24. All possible aspects of every possible life are being experienced in every moment by God. As such, all of the consciousnesses, vibrations and frequencies that we engaged with in this life will reunite with us after death, as we reunite with God.
25. In the same way that white light contains all other frequencies of light, God contains all frequencies of consciousness.
26. Even if a friend or family member should die young, their consciousness, their vibration and their frequency still exists within God – and even in forms which did not die young.
27. A person might lose their attachment to a particular physical form when that form dies, but then, being freed from that form and reunited with God, that person will also become reunited with all the other consciousnesses, vibrations and frequencies that were encountered during that person’s previous life – or lives.
28. The easiest way to conceptualise the Elementalist understanding of death is to imagine climbing an arduous mountain trail and, after several decades, coming to the top, whereupon one reunites with all the friends and family that one ever had, in every previous life.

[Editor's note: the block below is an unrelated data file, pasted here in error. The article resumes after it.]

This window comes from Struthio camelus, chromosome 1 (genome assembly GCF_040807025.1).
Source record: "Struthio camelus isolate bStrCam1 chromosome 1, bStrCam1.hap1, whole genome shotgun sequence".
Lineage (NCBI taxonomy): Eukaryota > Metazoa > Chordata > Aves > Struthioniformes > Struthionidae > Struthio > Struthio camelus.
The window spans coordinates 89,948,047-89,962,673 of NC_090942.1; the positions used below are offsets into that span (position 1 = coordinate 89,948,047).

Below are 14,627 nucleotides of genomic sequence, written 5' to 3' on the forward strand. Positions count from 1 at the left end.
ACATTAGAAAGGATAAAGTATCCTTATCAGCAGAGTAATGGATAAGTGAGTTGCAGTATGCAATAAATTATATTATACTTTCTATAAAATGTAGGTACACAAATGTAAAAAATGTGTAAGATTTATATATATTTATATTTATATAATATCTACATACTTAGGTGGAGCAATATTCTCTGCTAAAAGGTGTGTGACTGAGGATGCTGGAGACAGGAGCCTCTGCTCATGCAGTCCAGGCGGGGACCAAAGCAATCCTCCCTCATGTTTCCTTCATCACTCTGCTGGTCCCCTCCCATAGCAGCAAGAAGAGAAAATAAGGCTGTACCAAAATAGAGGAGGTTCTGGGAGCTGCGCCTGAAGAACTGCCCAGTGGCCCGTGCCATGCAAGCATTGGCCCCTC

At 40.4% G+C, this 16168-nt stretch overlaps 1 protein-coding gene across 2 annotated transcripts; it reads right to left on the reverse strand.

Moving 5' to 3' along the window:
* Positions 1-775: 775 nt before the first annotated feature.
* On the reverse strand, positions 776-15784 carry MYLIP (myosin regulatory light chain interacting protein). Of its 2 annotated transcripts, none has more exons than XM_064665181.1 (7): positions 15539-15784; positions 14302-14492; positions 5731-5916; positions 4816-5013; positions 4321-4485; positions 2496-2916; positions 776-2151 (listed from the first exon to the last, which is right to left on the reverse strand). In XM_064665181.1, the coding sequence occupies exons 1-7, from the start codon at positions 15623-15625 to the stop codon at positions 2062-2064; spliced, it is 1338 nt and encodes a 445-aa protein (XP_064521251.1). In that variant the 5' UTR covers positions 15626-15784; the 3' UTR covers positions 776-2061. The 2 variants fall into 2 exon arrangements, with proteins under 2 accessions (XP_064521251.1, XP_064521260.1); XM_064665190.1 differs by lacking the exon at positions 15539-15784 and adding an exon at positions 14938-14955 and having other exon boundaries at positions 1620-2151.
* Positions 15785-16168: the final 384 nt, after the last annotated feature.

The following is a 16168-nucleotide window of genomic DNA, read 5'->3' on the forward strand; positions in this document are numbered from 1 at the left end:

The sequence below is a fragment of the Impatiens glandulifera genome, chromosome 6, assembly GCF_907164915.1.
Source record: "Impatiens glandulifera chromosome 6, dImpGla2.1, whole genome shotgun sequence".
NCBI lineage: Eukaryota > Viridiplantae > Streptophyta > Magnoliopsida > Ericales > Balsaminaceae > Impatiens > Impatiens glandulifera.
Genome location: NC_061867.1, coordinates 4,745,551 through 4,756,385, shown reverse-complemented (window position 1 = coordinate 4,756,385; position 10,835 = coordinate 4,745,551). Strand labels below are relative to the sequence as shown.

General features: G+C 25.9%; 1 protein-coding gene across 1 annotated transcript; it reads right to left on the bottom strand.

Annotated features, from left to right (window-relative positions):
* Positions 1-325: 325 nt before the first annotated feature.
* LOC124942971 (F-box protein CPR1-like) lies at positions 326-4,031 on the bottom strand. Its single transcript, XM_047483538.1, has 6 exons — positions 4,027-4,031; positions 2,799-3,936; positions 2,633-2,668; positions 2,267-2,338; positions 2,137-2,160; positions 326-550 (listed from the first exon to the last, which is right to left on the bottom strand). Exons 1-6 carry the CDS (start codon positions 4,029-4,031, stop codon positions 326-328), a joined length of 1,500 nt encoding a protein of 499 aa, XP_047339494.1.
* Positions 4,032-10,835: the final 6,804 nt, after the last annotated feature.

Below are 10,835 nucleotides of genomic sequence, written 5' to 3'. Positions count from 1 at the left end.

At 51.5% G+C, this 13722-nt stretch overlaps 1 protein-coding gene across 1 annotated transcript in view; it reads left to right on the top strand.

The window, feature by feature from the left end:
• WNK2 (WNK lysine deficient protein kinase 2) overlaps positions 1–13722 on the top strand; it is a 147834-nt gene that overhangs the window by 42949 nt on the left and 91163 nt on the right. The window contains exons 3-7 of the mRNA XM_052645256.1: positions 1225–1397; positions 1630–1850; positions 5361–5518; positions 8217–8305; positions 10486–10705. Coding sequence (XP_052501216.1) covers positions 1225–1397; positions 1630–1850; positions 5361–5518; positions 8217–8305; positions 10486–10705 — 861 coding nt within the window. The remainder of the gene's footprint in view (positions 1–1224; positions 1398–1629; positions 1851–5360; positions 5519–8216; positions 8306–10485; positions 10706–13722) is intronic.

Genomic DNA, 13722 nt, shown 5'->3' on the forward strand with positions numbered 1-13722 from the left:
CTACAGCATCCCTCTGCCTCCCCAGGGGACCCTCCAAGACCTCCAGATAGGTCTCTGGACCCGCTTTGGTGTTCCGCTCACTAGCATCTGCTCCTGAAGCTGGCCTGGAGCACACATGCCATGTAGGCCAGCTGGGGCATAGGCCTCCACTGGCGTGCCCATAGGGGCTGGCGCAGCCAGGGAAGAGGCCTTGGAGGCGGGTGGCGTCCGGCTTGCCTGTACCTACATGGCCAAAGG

29. Death is much like arriving at this rest space on top of this mountain. From this vantage point, it’s possible to see, stretching off into the distance, all of your previous lives, represented as other mountains and valleys.
30. Every time the trail descends and then rises again represents another life. With the right vision, it’s possible to see previous lives stretching off into infinity.